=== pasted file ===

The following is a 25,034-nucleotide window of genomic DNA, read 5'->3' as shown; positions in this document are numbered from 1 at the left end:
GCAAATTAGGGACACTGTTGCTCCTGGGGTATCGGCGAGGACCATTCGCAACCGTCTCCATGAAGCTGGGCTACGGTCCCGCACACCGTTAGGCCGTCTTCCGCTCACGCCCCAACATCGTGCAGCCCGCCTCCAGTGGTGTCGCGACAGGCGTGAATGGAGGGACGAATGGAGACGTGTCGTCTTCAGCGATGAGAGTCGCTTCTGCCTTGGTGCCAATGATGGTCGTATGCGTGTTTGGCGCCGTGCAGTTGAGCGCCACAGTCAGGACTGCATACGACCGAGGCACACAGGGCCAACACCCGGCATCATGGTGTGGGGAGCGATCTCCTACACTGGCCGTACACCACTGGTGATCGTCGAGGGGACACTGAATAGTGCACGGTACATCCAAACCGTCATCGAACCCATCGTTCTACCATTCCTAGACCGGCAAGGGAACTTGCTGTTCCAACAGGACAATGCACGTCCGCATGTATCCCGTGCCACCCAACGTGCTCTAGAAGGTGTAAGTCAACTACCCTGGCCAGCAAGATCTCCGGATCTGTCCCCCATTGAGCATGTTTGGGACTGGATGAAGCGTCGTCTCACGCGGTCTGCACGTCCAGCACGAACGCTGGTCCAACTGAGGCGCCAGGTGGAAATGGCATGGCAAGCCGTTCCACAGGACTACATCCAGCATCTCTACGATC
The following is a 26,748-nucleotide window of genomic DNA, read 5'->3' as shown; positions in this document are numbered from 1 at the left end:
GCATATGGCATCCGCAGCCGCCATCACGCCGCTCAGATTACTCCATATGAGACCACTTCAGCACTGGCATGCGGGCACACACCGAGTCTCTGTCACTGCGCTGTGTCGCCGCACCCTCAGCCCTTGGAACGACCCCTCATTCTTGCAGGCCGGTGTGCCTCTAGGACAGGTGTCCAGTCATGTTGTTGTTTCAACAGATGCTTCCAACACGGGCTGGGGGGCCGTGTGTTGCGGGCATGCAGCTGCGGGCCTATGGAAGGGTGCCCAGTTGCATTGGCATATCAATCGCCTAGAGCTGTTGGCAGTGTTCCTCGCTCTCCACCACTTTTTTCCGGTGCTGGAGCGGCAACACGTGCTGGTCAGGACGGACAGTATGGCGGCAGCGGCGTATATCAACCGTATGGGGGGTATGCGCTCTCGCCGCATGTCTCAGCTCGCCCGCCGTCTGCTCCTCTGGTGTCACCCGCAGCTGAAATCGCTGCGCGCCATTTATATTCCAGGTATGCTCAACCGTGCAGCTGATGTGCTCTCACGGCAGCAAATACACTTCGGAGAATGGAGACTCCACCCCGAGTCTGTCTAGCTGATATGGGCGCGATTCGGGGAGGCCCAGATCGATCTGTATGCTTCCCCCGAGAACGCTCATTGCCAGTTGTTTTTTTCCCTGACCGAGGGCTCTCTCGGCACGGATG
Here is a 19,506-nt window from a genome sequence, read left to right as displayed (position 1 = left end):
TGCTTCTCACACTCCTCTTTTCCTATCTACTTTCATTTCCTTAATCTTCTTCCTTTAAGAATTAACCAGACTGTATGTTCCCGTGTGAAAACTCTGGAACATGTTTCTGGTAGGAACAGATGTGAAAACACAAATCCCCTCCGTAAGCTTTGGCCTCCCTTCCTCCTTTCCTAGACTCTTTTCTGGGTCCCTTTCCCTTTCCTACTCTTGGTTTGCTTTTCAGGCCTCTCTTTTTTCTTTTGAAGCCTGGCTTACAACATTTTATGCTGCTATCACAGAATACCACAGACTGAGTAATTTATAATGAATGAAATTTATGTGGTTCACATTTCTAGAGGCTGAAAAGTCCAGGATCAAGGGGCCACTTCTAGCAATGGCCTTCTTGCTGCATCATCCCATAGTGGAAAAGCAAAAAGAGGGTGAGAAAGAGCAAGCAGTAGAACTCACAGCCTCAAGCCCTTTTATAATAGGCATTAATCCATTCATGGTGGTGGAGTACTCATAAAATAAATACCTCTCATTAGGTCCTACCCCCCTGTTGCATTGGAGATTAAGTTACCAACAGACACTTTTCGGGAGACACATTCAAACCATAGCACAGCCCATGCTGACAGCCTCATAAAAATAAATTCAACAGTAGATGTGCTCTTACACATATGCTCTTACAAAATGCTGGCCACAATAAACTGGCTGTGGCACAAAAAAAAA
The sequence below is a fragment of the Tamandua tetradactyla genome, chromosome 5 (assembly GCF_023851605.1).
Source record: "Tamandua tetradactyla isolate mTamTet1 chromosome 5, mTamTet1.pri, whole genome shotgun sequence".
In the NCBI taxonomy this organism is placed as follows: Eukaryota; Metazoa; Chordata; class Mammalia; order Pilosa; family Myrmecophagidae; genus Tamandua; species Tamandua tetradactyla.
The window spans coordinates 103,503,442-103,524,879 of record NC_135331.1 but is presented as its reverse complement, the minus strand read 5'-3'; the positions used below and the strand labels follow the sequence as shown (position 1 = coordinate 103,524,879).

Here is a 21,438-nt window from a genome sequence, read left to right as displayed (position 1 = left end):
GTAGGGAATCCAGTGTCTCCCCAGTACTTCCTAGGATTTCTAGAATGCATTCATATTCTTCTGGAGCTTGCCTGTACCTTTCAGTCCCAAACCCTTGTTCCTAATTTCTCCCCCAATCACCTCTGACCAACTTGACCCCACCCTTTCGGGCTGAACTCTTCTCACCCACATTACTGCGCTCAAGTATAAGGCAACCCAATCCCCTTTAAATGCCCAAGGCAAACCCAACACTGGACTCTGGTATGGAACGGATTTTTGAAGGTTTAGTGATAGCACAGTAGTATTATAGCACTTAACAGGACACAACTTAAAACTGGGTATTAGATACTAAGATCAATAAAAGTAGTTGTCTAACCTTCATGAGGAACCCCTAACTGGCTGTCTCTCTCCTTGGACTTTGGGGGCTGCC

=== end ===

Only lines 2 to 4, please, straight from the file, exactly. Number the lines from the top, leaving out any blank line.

GCAAATTAGGGACACTGTTGCTCCTGGGGTATCGGCGAGGACCATTCGCAACCGTCTCCATGAAGCTGGGCTACGGTCCCGCACACCGTTAGGCCGTCTTCCGCTCACGCCCCAACATCGTGCAGCCCGCCTCCAGTGGTGTCGCGACAGGCGTGAATGGAGGGACGAATGGAGACGTGTCGTCTTCAGCGATGAGAGTCGCTTCTGCCTTGGTGCCAATGATGGTCGTATGCGTGTTTGGCGCCGTGCAGTTGAGCGCCACAGTCAGGACTGCATACGACCGAGGCACACAGGGCCAACACCCGGCATCATGGTGTGGGGAGCGATCTCCTACACTGGCCGTACACCACTGGTGATCGTCGAGGGGACACTGAATAGTGCACGGTACATCCAAACCGTCATCGAACCCATCGTTCTACCATTCCTAGACCGGCAAGGGAACTTGCTGTTCCAACAGGACAATGCACGTCCGCATGTATCCCGTGCCACCCAACGTGCTCTAGAAGGTGTAAGTCAACTACCCTGGCCAGCAAGATCTCCGGATCTGTCCCCCATTGAGCATGTTTGGGACTGGATGAAGCGTCGTCTCACGCGGTCTGCACGTCCAGCACGAACGCTGGTCCAACTGAGGCGCCAGGTGGAAATGGCATGGCAAGCCGTTCCACAGGACTACATCCAGCATCTCTACGATC
The following is a 26,748-nucleotide window of genomic DNA, read 5'->3' as shown; positions in this document are numbered from 1 at the left end:
GCATATGGCATCCGCAGCCGCCATCACGCCGCTCAGATTACTCCATATGAGACCACTTCAGCACTGGCATGCGGGCACACACCGAGTCTCTGTCACTGCGCTGTGTCGCCGCACCCTCAGCCCTTGGAACGACCCCTCATTCTTGCAGGCCGGTGTGCCTCTAGGACAGGTGTCCAGTCATGTTGTTGTTTCAACAGATGCTTCCAACACGGGCTGGGGGGCCGTGTGTTGCGGGCATGCAGCTGCGGGCCTATGGAAGGGTGCCCAGTTGCATTGGCATATCAATCGCCTAGAGCTGTTGGCAGTGTTCCTCGCTCTCCACCACTTTTTTCCGGTGCTGGAGCGGCAACACGTGCTGGTCAGGACGGACAGTATGGCGGCAGCGGCGTATATCAACCGTATGGGGGGTATGCGCTCTCGCCGCATGTCTCAGCTCGCCCGCCGTCTGCTCCTCTGGTGTCACCCGCAGCTGAAATCGCTGCGCGCCATTTATATTCCAGGTATGCTCAACCGTGCAGCTGATGTGCTCTCACGGCAGCAAATACACTTCGGAGAATGGAGACTCCACCCCGAGTCTGTCTAGCTGATATGGGCGCGATTCGGGGAGGCCCAGATCGATCTGTATGCTTCCCCCGAGAACGCTCATTGCCAGTTGTTTTTTTCCCTGACCGAGGGCTCTCTCGGCACGGATG